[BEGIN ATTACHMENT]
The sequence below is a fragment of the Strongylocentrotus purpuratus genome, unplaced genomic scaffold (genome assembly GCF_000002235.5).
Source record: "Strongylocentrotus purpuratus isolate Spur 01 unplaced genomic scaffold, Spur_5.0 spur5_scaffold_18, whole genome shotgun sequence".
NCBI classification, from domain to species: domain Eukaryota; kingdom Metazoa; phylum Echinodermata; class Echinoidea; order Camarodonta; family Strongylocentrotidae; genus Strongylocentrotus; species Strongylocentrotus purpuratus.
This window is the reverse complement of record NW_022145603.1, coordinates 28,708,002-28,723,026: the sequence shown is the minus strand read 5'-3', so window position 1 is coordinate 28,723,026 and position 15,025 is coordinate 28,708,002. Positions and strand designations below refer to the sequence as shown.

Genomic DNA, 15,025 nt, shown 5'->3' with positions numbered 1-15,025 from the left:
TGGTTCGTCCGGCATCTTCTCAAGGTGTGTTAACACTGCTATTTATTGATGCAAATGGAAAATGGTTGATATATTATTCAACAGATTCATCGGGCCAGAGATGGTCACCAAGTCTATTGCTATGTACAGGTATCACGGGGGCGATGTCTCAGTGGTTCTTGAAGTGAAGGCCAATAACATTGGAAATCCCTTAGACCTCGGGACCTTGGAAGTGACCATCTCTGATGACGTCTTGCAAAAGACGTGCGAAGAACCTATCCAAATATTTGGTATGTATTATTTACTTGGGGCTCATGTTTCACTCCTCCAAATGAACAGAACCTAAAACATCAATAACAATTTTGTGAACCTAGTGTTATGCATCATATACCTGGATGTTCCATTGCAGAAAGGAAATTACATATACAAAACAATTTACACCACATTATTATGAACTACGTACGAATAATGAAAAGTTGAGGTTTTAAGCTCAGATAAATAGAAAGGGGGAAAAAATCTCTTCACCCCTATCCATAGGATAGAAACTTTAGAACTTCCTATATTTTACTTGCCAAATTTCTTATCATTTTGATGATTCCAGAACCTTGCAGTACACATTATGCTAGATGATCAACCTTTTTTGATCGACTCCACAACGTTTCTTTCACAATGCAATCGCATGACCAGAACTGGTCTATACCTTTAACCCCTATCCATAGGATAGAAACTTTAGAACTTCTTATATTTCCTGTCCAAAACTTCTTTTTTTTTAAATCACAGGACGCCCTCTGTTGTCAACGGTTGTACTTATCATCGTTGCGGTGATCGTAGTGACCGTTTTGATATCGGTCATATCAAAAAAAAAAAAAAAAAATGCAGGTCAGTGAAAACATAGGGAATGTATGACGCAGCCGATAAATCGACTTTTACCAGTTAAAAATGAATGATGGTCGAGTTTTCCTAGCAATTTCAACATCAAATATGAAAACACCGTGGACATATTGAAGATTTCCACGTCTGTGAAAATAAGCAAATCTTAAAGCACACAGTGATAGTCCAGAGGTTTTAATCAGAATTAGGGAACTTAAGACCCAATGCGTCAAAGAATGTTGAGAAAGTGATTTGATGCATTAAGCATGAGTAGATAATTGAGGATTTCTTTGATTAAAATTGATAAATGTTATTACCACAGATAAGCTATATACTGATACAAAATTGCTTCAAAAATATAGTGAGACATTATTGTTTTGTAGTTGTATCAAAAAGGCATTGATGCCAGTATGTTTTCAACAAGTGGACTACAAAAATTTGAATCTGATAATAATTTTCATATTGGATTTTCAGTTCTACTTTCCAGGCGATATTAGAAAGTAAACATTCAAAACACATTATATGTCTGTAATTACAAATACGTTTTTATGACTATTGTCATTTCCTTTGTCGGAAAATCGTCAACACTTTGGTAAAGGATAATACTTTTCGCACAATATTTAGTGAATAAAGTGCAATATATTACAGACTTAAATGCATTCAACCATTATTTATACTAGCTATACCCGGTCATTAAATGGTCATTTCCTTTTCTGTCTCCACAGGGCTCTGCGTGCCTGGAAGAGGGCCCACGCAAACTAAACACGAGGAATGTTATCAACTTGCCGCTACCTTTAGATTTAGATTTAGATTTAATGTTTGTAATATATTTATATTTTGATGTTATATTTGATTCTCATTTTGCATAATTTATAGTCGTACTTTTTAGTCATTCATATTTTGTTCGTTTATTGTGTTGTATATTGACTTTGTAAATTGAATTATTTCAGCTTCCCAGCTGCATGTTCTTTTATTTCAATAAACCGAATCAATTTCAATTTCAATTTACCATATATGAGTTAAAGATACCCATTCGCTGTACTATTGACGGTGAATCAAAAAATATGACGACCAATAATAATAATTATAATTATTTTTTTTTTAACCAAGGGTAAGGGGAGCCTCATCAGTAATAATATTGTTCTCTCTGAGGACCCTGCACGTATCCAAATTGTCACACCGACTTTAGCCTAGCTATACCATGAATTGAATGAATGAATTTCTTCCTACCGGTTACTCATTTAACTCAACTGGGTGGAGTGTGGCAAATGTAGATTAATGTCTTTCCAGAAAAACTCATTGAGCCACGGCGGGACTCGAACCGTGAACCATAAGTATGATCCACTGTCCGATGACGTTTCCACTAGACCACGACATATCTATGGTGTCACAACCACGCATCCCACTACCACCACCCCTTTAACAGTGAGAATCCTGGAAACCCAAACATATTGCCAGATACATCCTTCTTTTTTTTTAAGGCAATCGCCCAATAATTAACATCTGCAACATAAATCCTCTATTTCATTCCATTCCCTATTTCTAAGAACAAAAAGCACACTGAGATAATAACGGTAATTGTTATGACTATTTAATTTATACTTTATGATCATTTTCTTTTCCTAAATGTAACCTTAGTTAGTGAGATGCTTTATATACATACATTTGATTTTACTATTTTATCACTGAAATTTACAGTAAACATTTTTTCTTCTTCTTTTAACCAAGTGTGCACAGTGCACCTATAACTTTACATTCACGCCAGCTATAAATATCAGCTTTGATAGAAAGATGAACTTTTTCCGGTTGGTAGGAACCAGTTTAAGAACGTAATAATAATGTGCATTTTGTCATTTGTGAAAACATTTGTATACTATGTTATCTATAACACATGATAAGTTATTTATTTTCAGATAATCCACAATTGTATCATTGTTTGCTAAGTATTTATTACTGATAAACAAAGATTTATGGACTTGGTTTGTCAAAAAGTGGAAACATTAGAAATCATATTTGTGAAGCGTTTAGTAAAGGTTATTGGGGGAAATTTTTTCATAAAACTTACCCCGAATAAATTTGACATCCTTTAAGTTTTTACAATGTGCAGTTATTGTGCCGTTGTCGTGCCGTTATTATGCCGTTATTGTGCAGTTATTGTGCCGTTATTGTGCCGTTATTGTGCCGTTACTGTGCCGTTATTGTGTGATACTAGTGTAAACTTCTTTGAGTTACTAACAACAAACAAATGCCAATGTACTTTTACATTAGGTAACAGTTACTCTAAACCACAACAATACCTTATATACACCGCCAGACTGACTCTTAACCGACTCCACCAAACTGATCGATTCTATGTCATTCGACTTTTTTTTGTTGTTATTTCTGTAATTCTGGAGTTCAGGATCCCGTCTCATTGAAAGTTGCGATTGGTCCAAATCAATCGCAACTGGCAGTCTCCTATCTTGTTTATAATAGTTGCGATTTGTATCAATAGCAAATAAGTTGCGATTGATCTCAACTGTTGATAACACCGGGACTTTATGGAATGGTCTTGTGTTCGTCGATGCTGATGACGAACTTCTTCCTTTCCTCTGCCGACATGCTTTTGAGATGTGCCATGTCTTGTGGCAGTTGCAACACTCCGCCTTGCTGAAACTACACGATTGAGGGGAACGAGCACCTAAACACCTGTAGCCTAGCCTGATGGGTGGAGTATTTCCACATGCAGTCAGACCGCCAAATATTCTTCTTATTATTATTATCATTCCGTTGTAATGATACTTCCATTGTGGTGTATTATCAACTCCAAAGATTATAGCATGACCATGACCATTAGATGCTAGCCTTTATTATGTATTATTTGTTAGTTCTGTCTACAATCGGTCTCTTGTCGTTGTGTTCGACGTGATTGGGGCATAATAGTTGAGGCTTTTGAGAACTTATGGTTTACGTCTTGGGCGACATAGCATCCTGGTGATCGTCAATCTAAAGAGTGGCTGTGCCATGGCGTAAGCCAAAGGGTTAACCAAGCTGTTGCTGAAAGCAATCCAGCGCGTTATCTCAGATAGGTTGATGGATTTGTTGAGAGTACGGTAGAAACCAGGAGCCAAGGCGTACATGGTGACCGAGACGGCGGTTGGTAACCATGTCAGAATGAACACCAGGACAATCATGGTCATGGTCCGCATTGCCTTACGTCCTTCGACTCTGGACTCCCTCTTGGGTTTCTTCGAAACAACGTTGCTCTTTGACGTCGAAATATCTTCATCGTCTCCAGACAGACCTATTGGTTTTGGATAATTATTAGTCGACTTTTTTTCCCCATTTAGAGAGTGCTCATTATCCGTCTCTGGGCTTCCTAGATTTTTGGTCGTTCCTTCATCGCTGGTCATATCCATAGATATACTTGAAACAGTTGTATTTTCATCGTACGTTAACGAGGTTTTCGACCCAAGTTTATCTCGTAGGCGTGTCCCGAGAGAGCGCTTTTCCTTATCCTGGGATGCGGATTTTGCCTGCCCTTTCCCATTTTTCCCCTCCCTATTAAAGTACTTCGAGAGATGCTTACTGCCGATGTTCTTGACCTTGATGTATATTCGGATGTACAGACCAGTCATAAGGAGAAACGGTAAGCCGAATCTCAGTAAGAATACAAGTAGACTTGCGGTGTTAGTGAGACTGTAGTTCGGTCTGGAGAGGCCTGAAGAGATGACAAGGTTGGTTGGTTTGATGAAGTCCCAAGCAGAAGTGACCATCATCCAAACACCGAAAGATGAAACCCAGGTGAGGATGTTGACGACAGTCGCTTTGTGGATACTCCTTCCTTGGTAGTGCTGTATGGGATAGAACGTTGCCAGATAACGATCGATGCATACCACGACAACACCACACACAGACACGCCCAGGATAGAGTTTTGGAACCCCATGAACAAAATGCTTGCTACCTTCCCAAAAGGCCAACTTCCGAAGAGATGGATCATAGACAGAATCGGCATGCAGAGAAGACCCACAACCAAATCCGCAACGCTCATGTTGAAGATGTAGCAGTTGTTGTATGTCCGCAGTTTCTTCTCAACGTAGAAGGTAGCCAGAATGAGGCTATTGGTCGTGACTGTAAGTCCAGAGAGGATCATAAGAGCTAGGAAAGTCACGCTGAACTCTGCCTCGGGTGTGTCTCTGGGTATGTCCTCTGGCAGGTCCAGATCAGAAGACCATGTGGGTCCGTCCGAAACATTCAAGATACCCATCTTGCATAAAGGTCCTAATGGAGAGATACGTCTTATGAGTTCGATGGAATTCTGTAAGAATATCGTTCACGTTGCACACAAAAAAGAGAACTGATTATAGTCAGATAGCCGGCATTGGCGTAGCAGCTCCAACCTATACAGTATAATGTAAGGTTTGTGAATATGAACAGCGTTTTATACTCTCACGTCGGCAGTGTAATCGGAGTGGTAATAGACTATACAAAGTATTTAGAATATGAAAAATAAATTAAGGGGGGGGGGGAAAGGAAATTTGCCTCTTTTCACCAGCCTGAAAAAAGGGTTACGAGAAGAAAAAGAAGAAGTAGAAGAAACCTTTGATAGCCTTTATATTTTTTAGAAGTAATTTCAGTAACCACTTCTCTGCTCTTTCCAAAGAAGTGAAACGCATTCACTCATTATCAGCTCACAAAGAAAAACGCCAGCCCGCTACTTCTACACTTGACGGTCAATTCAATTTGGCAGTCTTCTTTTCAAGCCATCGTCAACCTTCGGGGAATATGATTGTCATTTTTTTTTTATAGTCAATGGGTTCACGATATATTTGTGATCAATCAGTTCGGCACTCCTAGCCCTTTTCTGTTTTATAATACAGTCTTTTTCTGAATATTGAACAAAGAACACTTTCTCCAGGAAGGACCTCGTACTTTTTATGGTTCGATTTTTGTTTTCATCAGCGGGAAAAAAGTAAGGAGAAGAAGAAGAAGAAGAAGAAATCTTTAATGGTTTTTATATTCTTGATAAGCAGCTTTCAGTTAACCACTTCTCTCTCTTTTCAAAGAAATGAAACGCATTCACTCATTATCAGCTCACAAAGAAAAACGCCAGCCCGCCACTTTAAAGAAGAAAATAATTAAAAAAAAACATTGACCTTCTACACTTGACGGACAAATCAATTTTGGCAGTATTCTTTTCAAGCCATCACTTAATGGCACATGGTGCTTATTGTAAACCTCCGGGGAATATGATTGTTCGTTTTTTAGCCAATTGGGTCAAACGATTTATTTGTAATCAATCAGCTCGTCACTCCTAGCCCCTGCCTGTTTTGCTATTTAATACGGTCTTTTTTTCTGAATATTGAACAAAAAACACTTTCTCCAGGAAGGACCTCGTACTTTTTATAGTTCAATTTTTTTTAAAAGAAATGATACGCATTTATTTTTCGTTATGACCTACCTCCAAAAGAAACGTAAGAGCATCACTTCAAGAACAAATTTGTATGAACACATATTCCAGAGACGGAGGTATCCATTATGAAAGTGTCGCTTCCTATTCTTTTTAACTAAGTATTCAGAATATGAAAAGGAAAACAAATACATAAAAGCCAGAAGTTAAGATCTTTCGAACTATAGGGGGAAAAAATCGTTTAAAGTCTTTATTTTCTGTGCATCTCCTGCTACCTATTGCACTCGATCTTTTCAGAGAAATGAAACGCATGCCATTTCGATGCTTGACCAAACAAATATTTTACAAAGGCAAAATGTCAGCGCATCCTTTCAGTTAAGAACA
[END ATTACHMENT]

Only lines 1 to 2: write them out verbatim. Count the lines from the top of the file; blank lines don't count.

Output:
The sequence below is a fragment of the Strongylocentrotus purpuratus genome, unplaced genomic scaffold (genome assembly GCF_000002235.5).
Source record: "Strongylocentrotus purpuratus isolate Spur 01 unplaced genomic scaffold, Spur_5.0 spur5_scaffold_18, whole genome shotgun sequence".